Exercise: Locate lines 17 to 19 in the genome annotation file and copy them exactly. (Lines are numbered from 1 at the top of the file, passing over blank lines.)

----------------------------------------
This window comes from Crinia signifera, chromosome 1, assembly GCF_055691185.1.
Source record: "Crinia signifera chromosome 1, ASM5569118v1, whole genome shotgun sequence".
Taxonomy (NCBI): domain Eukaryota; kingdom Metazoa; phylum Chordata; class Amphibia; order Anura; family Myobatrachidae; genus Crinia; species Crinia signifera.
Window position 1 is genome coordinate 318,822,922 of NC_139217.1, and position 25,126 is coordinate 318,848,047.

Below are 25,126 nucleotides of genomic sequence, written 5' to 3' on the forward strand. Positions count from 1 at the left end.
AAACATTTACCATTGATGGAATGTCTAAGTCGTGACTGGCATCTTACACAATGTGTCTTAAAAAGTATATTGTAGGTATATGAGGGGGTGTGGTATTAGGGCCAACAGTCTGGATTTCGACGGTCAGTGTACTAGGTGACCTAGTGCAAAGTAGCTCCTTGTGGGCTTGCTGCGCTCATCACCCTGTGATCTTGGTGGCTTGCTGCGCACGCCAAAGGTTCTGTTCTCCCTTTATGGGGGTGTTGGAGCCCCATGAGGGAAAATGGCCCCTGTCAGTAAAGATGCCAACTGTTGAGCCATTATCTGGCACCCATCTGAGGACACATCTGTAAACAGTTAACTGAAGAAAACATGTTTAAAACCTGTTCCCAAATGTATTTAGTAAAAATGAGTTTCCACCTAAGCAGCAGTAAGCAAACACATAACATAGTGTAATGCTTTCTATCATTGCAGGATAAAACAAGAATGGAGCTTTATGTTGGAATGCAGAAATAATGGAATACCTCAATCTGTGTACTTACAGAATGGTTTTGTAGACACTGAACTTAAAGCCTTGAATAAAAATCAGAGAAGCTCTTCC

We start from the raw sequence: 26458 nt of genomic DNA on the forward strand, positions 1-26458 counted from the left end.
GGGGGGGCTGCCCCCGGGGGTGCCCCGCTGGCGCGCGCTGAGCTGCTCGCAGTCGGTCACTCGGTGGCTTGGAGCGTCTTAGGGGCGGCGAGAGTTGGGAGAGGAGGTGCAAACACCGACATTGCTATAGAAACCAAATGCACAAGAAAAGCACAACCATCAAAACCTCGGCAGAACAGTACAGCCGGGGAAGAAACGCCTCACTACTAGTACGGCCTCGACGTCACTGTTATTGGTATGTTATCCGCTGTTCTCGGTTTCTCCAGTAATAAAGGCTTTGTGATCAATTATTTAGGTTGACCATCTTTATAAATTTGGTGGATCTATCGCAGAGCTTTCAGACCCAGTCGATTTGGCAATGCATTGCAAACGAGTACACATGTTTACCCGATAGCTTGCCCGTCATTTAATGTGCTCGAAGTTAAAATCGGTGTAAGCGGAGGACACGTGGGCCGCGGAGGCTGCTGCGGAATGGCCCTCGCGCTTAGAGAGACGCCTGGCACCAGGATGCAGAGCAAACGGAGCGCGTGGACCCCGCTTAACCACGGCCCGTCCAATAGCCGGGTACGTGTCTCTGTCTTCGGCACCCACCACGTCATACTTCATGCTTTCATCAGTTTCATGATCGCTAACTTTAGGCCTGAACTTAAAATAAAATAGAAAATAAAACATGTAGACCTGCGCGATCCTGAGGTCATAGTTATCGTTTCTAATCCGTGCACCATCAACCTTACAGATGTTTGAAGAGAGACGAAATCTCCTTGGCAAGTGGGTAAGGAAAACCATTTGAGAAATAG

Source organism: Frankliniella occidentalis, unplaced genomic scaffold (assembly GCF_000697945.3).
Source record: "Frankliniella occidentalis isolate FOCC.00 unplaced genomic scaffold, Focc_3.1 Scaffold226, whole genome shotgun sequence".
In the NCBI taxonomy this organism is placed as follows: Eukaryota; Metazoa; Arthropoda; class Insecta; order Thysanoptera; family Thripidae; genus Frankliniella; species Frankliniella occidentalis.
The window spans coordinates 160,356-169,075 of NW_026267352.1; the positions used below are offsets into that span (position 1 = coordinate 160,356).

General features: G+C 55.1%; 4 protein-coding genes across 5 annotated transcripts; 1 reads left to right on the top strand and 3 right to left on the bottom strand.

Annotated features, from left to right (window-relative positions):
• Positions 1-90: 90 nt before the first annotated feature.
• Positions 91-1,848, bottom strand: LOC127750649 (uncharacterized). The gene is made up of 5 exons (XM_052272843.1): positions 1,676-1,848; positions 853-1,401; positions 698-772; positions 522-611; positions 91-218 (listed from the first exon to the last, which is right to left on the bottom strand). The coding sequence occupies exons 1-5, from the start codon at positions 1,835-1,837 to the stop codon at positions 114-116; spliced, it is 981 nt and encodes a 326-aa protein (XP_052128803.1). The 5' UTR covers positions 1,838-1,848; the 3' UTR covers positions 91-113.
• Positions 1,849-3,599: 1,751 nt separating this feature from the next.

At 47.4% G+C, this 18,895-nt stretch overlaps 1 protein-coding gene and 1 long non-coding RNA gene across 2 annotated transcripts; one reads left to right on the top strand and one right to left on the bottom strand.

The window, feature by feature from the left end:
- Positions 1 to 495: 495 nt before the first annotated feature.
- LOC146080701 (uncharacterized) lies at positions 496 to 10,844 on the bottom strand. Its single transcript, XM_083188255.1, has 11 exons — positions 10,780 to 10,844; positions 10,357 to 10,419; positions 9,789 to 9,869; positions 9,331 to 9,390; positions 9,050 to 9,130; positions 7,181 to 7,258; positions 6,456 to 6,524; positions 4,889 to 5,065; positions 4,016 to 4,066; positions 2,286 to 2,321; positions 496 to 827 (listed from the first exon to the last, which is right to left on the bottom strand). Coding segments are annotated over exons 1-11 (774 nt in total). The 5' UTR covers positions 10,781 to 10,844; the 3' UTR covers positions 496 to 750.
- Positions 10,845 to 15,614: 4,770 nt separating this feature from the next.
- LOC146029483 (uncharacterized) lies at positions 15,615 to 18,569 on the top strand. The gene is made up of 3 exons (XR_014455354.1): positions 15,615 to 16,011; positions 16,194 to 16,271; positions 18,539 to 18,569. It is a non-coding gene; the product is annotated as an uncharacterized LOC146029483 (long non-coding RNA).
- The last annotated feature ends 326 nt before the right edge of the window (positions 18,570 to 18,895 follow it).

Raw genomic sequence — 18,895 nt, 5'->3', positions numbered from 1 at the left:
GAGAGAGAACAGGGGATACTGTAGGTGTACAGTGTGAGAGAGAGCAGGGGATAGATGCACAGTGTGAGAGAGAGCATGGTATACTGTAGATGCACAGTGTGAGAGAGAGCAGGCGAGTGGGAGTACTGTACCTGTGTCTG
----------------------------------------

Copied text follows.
• Positions 1,849-3,599: 1,751 nt separating this feature from the next.

At 47.4% G+C, this 18,895-nt stretch overlaps 1 protein-coding gene and 1 long non-coding RNA gene across 2 annotated transcripts; one reads left to right on the top strand and one right to left on the bottom strand.

The window, feature by feature from the left end: